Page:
A somewhat rejuvenated Bal with Ryan O’Flynn in particular working hard saw a 65 by the latter rebound off and upright. With the ball only partly cleared from the danger zone, Pádraig Dineen swept it over the bar. Half-time, Dohenys 0-6, Bal 0-3.
Before the interval full forward Patrick McCarthy, one of the Dohenys danger men, had moved out to lead the attack and he was instrumental in setting up Alan Sheehan for a superb point in the 33rd minute. Bal had now lost Joe Ryan with a hamstring injury, but his replacement John McCarthy was more than adequate. However, in the 36th minute, we arrived at a crucial stage of the game. A magnificent defensive clearance by Cian Lynch saw Patrick McCarthy embark on an electrifying solo dash up the right flank. Drawing a defender with a neat shimmy, he unleashed a pile-driver to the Bal rigging.
Now in arrears by 1-7 to 0-3, Bal looked to be dead and the undertaker about to enact a removal for burial and signal their obituary. Amazingly, inside the next seven minutes they turned a deficit of seven points into a solitary point advantage, 1-8 to 1-7, scoring a goal and five points without reply as they rose, Phoenix-like from the probable hurling ashes.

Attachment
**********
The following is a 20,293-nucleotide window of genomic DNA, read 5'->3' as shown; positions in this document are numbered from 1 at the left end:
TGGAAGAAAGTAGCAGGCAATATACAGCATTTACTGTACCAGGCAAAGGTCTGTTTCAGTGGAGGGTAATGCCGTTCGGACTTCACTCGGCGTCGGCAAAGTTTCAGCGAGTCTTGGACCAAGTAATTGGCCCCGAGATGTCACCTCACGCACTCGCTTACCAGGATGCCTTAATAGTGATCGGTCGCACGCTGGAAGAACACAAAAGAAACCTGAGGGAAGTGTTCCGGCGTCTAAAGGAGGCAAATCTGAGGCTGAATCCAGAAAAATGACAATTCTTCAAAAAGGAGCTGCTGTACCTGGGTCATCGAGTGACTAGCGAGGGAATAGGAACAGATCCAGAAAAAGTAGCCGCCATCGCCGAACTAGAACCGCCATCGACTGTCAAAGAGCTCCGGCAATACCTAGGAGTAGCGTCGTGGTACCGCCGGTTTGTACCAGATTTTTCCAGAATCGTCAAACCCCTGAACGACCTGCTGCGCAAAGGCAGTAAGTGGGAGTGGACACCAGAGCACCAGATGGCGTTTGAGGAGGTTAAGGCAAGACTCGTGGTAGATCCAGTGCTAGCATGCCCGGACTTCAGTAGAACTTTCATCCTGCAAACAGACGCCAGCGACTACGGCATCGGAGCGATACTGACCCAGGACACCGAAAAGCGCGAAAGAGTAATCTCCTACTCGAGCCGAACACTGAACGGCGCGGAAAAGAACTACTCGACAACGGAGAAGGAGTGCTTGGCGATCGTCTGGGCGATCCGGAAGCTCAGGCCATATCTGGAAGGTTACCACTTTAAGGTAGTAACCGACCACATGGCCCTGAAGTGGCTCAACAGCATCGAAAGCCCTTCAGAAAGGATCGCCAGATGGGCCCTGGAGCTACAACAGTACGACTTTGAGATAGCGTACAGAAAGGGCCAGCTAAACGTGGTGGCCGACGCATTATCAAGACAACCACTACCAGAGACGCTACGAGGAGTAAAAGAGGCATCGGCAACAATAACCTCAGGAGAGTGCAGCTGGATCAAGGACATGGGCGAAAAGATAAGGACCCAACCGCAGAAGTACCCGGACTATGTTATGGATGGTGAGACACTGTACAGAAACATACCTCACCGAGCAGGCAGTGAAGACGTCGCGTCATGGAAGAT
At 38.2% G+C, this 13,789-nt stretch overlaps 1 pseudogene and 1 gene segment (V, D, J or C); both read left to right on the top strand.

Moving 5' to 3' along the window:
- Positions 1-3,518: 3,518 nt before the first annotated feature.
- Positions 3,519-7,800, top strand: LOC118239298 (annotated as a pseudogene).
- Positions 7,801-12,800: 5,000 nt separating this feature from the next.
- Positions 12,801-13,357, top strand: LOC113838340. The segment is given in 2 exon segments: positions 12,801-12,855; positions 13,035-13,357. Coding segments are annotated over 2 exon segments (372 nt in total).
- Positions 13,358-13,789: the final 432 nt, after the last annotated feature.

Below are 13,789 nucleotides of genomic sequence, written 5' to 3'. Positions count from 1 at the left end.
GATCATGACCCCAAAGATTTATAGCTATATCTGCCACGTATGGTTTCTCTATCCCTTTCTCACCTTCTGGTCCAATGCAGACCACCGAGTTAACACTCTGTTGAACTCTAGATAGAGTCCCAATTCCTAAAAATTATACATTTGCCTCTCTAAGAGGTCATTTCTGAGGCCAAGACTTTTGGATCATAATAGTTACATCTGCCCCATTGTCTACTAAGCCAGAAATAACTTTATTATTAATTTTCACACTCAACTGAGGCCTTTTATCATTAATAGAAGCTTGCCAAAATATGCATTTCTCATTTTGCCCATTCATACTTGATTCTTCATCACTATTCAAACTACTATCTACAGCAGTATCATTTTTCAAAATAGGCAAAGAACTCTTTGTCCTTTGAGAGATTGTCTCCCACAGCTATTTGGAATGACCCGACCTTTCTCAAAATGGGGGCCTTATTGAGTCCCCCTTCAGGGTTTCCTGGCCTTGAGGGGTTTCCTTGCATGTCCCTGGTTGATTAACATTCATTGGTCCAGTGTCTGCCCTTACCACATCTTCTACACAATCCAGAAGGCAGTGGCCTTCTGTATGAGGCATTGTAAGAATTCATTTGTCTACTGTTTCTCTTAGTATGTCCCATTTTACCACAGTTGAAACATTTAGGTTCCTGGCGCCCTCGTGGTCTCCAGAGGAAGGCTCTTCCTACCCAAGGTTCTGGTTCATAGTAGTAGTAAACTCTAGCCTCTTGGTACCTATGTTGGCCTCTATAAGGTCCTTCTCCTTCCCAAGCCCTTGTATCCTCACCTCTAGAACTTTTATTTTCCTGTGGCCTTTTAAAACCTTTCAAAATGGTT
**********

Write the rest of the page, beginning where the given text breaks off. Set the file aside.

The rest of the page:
One of the main factors in their revival was the nullification of the threat posed by Patrick McCarthy by the outstanding Denis O’Sullivan operating at centre back, while James Fitzpatrick, Darragh Hennessy, Daniel Crowley, Brendan Murphy and James Deasy all upped the ante. John McCarthy began the revival, Paddy Ryan continued it and when James Deasy got the final touch to the Dohenys net after Dineen and Ryan were both involved, the wheels were in danger of coming off the Dohenys wagon.
Deasy added a pointed free as, seconds later his drive went inches wide of the intended target. When Ryan O’Flynn pointed a mammoth free to put the Reds ahead for the very first time, it was the turn of the Dunmanway lads to bite the bullet.
However, within the space of a few minutes, the title hopes of Ballinascarthy took a major nose dive. Two errors of a calumnious nature by their defence, albeit one was a bit unlucky, cost them so dearly. A speculative free by Jerry McCarthy looked like dropping over the bar, then seemed to slide off the stick of the normally so dependable Pa O’Sullivan and into the net. James Deasy did restore flagging hopes as he touched over a Ryan O’Flynn free in the next attack, but then more disaster for Bal. An innocuous looking ball saw goalie and backs get their signals crossed, Conor Hurley getting the final touch as it rolled over the line.